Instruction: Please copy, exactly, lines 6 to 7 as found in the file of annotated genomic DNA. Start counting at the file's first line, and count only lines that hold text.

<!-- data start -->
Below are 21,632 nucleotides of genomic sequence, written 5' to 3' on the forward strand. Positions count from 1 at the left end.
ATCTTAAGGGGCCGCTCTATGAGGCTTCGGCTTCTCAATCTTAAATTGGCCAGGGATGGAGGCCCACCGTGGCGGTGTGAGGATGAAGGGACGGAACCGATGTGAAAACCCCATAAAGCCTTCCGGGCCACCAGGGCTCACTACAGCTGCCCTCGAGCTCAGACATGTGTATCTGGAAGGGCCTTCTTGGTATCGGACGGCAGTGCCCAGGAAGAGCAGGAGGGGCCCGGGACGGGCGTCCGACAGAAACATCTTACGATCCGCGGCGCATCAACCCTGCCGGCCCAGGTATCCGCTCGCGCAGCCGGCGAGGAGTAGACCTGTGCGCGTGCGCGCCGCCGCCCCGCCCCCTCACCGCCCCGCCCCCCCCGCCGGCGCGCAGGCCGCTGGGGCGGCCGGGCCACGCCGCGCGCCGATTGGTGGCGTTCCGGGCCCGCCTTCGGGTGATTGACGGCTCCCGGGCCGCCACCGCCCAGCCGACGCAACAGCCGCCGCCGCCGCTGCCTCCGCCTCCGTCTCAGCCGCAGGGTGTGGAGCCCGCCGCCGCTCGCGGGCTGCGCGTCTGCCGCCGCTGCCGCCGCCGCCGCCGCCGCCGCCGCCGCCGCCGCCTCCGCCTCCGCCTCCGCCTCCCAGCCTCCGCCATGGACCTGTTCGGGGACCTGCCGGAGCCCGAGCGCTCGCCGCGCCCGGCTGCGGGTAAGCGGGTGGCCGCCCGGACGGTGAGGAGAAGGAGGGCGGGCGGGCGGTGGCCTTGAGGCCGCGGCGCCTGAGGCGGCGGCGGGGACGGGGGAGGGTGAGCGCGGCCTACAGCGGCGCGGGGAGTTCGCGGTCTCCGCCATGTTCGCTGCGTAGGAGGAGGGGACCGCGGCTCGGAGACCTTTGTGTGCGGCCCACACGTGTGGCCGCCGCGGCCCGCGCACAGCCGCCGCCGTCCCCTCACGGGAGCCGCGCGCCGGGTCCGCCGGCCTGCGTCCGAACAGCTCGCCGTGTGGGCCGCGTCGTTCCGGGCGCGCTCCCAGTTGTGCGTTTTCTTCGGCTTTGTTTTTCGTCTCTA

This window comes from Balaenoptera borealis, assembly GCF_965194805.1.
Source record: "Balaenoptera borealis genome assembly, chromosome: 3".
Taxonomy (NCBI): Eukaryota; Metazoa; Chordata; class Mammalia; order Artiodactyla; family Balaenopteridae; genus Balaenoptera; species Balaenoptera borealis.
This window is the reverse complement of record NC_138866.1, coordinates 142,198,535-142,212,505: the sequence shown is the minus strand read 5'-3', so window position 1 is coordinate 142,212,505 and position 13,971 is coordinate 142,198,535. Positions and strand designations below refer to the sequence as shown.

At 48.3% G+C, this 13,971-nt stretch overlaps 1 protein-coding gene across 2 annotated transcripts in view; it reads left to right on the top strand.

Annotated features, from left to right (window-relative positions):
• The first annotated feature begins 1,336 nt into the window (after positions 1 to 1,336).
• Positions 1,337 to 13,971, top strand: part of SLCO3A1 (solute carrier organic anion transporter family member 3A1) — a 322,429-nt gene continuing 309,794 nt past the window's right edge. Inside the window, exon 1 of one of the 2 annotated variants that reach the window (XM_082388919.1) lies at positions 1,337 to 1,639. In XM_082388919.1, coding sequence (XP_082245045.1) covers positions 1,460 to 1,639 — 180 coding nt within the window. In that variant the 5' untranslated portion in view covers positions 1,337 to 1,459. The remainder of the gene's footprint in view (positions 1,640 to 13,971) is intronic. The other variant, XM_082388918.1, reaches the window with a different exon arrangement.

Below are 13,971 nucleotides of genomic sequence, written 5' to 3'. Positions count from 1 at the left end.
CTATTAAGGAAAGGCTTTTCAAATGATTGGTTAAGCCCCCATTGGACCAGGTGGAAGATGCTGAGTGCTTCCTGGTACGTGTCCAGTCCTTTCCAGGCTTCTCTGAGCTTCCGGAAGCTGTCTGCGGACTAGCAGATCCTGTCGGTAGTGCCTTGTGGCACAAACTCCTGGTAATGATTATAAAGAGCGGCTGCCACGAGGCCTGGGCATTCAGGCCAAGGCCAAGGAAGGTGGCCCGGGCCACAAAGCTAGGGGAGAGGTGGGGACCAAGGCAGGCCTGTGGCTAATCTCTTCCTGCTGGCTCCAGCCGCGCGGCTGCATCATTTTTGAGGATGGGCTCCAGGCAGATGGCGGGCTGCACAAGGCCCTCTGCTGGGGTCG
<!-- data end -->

This window is the reverse complement of record NC_138866.1, coordinates 142,198,535-142,212,505: the sequence shown is the minus strand read 5'-3', so window position 1 is coordinate 142,212,505 and position 13,971 is coordinate 142,198,535. Positions and strand designations below refer to the sequence as shown.

At 48.3% G+C, this 13,971-nt stretch overlaps 1 protein-coding gene across 2 annotated transcripts in view; it reads left to right on the top strand.